restricted access First to Fly: North Carolina and the Beginnings of Aviation (review)
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Technology and Culture 44.1 (2003) 180-181



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First to Fly: North Carolina and the Beginnings of Aviation. By Thomas C. Parramore. Chapel Hill: University of North Carolina Press, 2002. Pp. 372. $29.95.

This is one of many volumes that popular and scholarly presses are issuing in advance of 17 December 2003, the official centennial of powered, piloted flight. Early aviation history is a well-drilled field, and most of this gusher of ink will not tell us anything new, not about the Wright brothers anyway. A case in point is Thomas Parramore's First to Fly.

In his preface, Parramore contends that North Carolina's legacy of flight has been forgotten. His goal is to recapture it. His sources are local newspapers and a handful of personal collections, and he uses these sources to argue that "Tar Heels" (North Carolinians) made significant contributions to aviation beyond merely playing host to the brothers from Ohio. Ultimately, he seeks to persuade readers that, had North Carolina not existed, the airplane would have been invented in Europe. But evidence in support of this argument is lacking.

Parramore begins with three chapters devoted to early attempts to build flying machines in North Carolina, seeking to leave readers with an impression that these influenced the Wright brothers' designs in some way. The influences on those designs are already well known through the brothers' extensive correspondence, however, and Parramore fails to provide any new [End Page 180] evidence that Tar Heels were among their network of technical advisors. Without such evidence, he has no way to challenge the existing narrative.

The actual influence North Carolinians had on the Wrights is found in the fourth and fifth chapters. At Kill Devil Hills, the brothers relied heavily on the staff of the local lifesaving station for physical labor and on the townspeople for food and what little socializing they did. Here, Parramore is on slightly more solid ground. He recounts the Wrights' efforts as seen through the eyes of personnel at the lifesaving station, and this makes for an interesting perspective. He is right in saying that the brothers could not have achieved flight without their labor. But this reviewer cannot see how aid from these particular locals was any different from what the brothers might have gotten anywhere else. Were the people of the windswept dunes of Cape Cod, or the low hills of Huffman Prairie, Ohio, so very different? This is the question that Parramore would need to answer, but does not.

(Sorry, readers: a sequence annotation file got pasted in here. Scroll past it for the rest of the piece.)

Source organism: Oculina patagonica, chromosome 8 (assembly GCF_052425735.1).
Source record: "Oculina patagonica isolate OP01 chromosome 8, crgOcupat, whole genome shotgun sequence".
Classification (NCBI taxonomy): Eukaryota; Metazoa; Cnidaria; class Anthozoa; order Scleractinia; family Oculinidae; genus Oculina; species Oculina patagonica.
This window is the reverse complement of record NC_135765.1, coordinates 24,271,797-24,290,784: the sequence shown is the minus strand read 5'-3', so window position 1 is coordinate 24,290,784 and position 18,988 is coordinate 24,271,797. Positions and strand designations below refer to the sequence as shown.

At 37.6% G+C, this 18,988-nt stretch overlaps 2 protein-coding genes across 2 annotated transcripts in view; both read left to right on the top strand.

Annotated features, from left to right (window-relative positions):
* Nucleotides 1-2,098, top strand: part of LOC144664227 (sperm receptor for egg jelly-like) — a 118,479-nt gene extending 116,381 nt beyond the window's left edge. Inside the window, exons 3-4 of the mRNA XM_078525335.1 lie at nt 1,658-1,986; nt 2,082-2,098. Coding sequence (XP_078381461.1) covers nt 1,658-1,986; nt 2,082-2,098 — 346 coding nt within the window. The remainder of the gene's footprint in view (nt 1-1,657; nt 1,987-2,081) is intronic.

The remaining six chapters address other ways in which Tar Heels were involved in the early history of aviation. In chapter six, the most problematic, Parramore seeks to award William Luther Paul credit for the first helicopter flight, which took place inside a hangar sometime in 1907. Parramore's evidence for this is a handful of family documents, and he admits that they constitute weak testimony. But the quality of his evidence is not the most troubling aspect of Parramore's account. Rather, his claim for Paul's primacy suggests that he does not understand why the Wright brothers and Russian inventor George de Bothezat have received historical credit for, respectively, the invention of fixed- and rotary-winged aircraft.

The Wright brothers were not the first to fly, or even the second. But they were the first to design and operate a fully controllable fixed-wing aircraft. Likewise, de Bothezat demonstrated the first controllable helicopter in 1922. Regardless of whether Paul's machine ever lifted itself off the hangar floor fifteen years earlier, it lacked controllability, and Parramore shows that Paul knew it. There is little sense in taking off if one cannot get back down safely. There is also little sense in celebrating a "first" that happened to be a dead end.

The rest of the book recounts the exploits of various Tar Heels as exhibitionists, pilots during the Great War, and postwar racers. Nothing here will be news to readers familiar with the work of Joseph Corn, Tom Crouch, Dominick Pisano, Peter Jakab, or Robert Wohl, although these...


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